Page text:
This was simple to make, had great flavor, and yielded tender, juicy chicken. Alongside sautéed spinach, and roasted potatoes, it was a perfect Sunday supper.

    #leitesculinaria on Instagram If you make this recipe, snap a photo and hashtag it #LeitesCulinaria. We'd love to see your creations on Instagram, Facebook, and Twitter.


    1. I worked an Italian place for years, in northern Minnesota. They did this. The only version I have ever tried. They do it a little different (not much but a little). This version of the dish also known as hunters chicken in Italian was often served with another rich dish. Carbonara……. They’re awesome together!
      I will be trying this recipe to see how close they are to one another. Love chicken cacciatore with carbonara…… Thousands of calories in this one but soooo nummy!

    2. I had a similar dish while in Rome and it changed my life. I have been searching for a recipe ever since. This is very close although the one in Rome had an assortment of olives (I think similar to an Umbrian cacciatore). Definitely a fantastic dish and real proof of Rome’s ancient secret weapon, the anchovy. Cheers!

    3. Sounds delicious and I’m going to make it but could you substitute lard for the pork fat?
      Thanks for all the great work you do

    4. All I can say is WOW. Made Roman-Style Chicken Cacciatore tonight. Sorry, no picture – there is nothing left! Made it with chicken pieces. Some spaghetti, broccoli and spinach.

      Of course, the usual discussion at and after dinner besides being a lot of ” mmmm’s” and “wow this is great” we were also thinking of all the things we could do with this. From the description I was worried there wouldn’t be a lot of sauce, but there was lots. It was suggested that if it was too dry to add water – I wouldn’t have done that (if needed) I would have used chicken stock.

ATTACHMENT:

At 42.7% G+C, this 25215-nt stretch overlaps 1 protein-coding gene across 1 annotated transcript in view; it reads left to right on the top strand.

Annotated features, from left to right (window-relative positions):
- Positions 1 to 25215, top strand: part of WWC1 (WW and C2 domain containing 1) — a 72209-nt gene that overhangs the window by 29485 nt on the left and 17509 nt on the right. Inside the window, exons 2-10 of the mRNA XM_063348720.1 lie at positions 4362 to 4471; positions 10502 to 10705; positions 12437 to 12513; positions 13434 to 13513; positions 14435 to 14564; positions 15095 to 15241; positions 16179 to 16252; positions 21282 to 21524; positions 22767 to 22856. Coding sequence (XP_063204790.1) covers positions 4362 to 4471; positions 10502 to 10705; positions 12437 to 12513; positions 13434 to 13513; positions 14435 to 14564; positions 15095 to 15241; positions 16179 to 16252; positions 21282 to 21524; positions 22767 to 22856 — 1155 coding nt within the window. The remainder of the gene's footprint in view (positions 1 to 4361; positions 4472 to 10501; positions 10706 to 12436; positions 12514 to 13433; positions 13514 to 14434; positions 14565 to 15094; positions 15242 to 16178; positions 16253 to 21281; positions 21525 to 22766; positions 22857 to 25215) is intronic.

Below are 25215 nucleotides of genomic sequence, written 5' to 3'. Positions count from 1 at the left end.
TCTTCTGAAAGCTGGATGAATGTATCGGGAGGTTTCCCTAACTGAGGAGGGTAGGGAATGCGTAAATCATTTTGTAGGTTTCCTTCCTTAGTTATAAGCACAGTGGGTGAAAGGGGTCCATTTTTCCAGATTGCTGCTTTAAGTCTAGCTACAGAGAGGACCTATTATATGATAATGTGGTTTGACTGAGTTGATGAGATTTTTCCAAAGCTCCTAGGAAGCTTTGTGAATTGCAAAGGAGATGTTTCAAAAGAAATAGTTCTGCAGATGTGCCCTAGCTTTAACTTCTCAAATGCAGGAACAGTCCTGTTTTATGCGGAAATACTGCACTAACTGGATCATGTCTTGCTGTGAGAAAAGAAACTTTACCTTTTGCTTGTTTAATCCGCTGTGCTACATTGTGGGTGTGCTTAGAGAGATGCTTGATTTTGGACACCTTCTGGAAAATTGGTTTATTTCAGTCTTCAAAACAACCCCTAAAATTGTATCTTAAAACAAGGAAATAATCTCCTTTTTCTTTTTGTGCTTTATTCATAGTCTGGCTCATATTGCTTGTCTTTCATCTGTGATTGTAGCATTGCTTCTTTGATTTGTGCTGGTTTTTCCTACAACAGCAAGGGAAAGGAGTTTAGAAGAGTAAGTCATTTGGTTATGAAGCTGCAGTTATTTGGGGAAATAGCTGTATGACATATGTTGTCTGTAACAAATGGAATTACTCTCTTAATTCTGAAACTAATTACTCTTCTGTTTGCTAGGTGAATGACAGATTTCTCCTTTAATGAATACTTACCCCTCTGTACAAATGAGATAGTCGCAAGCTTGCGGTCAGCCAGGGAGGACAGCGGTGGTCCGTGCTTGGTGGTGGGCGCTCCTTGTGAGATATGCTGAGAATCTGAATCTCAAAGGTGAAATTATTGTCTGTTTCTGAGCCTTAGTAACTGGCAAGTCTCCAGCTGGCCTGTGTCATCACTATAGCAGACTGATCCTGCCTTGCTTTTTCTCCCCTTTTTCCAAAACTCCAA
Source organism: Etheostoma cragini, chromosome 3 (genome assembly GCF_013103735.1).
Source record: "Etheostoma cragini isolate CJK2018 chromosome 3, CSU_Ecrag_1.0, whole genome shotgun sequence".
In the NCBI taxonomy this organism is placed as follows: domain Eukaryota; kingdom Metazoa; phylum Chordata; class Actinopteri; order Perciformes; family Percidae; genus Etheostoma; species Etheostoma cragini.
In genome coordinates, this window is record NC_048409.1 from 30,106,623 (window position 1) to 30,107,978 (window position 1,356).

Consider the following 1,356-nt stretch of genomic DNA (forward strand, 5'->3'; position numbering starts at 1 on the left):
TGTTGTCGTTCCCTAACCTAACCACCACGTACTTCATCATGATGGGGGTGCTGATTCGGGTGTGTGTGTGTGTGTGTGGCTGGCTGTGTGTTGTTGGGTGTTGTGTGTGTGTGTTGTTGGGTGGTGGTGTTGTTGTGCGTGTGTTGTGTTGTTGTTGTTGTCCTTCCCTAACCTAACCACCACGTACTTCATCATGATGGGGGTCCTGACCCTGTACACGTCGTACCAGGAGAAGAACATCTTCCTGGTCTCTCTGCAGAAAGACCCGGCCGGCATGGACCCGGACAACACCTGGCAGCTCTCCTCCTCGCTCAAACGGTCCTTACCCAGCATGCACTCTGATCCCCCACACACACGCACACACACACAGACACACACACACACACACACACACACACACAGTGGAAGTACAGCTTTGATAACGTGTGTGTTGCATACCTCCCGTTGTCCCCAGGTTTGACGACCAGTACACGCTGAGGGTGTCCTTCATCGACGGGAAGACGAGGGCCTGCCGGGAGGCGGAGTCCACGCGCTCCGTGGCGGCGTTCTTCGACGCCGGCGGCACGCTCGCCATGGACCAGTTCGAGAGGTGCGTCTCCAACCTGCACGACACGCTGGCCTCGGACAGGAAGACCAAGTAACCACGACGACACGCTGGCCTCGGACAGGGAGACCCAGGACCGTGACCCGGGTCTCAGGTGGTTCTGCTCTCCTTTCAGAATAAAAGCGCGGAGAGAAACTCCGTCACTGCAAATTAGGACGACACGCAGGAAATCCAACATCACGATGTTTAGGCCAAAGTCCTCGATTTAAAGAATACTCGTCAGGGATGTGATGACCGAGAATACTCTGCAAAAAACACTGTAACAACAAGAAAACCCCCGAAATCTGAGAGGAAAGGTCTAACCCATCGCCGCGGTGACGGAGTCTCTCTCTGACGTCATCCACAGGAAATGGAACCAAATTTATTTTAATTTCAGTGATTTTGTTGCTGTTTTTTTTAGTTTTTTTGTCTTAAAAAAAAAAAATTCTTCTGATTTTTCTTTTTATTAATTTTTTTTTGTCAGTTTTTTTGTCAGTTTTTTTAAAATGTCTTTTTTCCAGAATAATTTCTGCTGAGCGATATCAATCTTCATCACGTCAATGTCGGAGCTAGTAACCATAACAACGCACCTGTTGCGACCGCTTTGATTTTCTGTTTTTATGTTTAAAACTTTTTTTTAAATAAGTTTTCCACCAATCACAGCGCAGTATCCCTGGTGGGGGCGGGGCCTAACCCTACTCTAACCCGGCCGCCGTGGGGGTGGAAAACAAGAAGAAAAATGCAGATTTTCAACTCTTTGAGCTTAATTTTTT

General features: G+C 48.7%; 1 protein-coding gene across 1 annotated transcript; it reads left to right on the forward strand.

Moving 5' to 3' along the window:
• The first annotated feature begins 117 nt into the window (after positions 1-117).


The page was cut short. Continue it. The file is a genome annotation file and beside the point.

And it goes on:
Anyway, we decided that we would love to grill a little broccoli, then add to the chicken etc. for a few mins. to get that flavour into it.

      My daughter would like to make just the sauce and put it on pasta even without the chicken. It was so flavourful. Of course we used rosemary straight from the garden so it had lots of flavour.

      Another thing – THANK YOU for stating 2 6″ sprigs of rosemary! Usually the amount is so vague—–

      We just happened to have a little parmigiano reggiano grated in the fridge. Perfect, soaked up the sauce on the pasta.

      THANK YOU for another great recipe!

    Have something to say?

    Then tell us. Have a picture you'd like to add to your comment? Attach it below. And as always, please take a gander at our comment policy before posting.

    Rate this recipe!

    Have you tried this recipe? Let us know what you think.

    Upload a picture of your dish